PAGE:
After the City filled the Fire Lieutenant vacancy created by Johnson's demotion with another black male, Johnson filed a charge with the Equal Employment Opportunity Commission (EEOC). The charge alleged that the City (1) subjected Johnson to stricter scrutiny and discipline because of his race; and (2) demoted and replaced him with a lesser qualified black employee so that no black employee could be promoted from Fire Lieutenant to Battalion Chief. Although Johnson claims that he was the only black male eligible for the Battalion Chief position at the time that he was a Fire Lieutenant, City Personnel Records show that Johnson was not eligible at that time since he did not possess a bachelor's degree-a prerequisite for the Battalion Chief position under the City Personnel Rules. City Personnel Records also show that Johnson was the first black employee in the Department to have been demoted by the City.
On August 7, 1992, before the EEOC issued its determination on the charge, Sparr attempted to send Johnson a time-sensitive certified letter regarding an appeal of his demotion. The letter was addressed to a Lauderdale Lakes address-the address maintained on file with the Fire Department as Johnson's current address. On August 20, 1992, the letter was returned undelivered with a Lauderhill address having been written on the envelope by a postal delivery person.
On August 20 and 21, 1992, a Battalion Chief attempted to contact Johnson about the letter by phone, but was unsuccessful. He then attempted to hand deliver the letter to the Lauderdale Lakes address. The occupant at that address stated that she had lived there since the July 4th weekend and that Johnson did not currently live there. The Battalion Chief then attempted to hand deliver the letter to the Lauderhill address. There, the Battalion Chief recognized Johnson's pick-up truck and was led to an apartment by a child who asked if the Battalion Chief, dressed in firefighter garb, was looking for the other firefighter. The Battalion Chief knocked on the apartment's door several times but no one answered.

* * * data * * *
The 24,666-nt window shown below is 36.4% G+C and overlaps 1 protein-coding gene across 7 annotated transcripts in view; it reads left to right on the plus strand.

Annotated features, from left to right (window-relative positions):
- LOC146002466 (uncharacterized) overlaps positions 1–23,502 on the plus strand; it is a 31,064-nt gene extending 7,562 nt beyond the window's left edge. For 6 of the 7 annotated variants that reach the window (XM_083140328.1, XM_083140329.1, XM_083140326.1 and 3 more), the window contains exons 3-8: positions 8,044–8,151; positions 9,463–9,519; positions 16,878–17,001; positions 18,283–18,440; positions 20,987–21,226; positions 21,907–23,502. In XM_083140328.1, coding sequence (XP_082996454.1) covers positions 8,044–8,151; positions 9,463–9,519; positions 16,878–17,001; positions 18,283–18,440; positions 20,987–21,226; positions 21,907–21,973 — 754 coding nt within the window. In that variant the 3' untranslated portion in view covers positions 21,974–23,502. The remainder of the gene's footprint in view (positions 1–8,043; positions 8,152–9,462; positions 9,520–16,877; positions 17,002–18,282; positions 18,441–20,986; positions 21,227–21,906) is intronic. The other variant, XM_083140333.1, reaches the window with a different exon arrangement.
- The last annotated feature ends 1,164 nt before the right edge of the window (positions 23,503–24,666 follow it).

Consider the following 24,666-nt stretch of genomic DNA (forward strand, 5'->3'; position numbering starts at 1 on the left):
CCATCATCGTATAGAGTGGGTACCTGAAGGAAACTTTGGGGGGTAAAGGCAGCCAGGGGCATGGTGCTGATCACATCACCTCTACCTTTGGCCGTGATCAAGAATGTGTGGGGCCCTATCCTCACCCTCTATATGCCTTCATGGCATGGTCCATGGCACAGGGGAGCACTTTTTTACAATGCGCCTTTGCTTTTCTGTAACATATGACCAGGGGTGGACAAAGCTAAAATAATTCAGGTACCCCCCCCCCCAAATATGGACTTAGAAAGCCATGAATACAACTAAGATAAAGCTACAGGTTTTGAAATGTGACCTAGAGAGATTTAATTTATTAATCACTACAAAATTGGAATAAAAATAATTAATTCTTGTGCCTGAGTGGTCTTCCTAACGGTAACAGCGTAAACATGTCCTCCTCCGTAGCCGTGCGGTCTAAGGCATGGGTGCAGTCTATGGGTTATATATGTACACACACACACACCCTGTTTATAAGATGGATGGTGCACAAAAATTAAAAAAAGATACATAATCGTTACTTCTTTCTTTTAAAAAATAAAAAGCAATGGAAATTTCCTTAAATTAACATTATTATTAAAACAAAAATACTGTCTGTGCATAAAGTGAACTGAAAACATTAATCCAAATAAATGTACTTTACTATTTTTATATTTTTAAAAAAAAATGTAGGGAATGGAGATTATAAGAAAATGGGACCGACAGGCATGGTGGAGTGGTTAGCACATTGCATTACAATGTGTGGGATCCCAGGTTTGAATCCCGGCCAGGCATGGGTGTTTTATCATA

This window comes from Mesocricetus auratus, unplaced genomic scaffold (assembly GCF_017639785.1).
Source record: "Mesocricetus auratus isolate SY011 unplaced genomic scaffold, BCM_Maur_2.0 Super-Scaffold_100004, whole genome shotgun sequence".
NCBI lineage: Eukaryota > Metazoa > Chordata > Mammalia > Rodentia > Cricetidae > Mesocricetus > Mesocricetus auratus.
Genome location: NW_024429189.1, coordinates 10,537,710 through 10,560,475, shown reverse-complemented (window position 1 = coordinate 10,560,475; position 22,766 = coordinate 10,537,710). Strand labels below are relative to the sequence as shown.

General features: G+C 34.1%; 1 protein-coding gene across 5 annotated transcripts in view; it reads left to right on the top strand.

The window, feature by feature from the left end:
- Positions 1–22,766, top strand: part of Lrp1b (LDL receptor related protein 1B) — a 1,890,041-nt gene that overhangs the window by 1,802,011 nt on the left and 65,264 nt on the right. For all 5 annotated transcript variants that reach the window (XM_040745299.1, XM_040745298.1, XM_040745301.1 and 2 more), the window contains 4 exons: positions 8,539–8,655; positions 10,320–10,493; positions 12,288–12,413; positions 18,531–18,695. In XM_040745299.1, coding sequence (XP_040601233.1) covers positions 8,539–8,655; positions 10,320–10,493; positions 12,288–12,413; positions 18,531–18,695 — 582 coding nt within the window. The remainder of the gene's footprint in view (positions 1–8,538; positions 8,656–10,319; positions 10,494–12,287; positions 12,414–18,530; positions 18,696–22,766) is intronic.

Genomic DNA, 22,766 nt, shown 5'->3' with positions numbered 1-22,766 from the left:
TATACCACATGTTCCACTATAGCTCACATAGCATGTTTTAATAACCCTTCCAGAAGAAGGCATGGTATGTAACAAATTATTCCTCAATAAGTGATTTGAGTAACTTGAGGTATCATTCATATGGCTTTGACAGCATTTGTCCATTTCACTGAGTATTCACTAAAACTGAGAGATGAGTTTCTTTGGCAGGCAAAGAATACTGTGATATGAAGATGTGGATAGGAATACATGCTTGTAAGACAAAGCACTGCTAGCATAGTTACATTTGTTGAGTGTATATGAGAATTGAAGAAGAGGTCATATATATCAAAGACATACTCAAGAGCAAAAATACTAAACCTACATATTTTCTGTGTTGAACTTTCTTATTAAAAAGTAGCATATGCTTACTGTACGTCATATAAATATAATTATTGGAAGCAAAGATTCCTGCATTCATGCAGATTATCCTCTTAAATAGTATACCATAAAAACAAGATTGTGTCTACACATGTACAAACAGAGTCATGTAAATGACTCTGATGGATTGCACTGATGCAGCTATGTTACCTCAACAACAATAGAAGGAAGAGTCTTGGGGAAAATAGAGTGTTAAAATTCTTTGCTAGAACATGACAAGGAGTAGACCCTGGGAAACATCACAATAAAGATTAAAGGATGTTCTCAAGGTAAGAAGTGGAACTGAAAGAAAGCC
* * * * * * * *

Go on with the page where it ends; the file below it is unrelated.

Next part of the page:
On August 21, 1992, Johnson called the Department and told the Battalion Chief that he would be in later that day to pick up the letter. When Johnson arrived, the Battalion Chief asked him which of the addresses written on the undelivered certified letter was his current address. Johnson replied that the Lauderdale Lakes address was still his current address. However, on August 27, 1992, Johnson submitted a memorandum to the Fire Department notifying it of a change of address, from the Lauderdale Lakes address then on file to the Lauderhill address written on the undelivered certified letter.
According to the Department, the events related to the certified letter, Johnson's statements to the Battalion Chief, and Johnson's statements in his memorandum raised suspicions that Johnson had violated a Department Administrative Rule and Regulation requiring employees to submit a change of address or residency within 24 hours so that they can be reached on short notice in the event of an emergency. Therefore, on October 27, 1992, the Department held another “Firefighters Bill of Rights” hearing, this time “to obtain information from [Johnson] relating to a possible [change-of-address violation.]” (R.5-53 app. E at 2.) Johnson, Allen, Sheehan, and attorneys representing Johnson and the City attended the hearing.
According to hearing transcripts, Johnson stated that he began moving from the Lauderdale Lakes address to the Lauderhill address on August 21 or 22, and finished moving on August 31. He also stated that he “resided” at the Lauderdale Lakes address until August 31, although he possibly “lived someplace else” between August 21 and 27. (R.5-53 app. E at 7.) When asked to explain why the occupant at the Lauderdale Lakes address told the Battalion Chief on August 20 that she had lived there since the July 4th weekend and that Johnson did not live there, Johnson responded, “I have to do a little investigating myself. It could be a little personal matter that does not need to be here on the tape. All I can say is we have on record that that was my actual address․ It was my residence.” (R.5-53 app. E at 26.)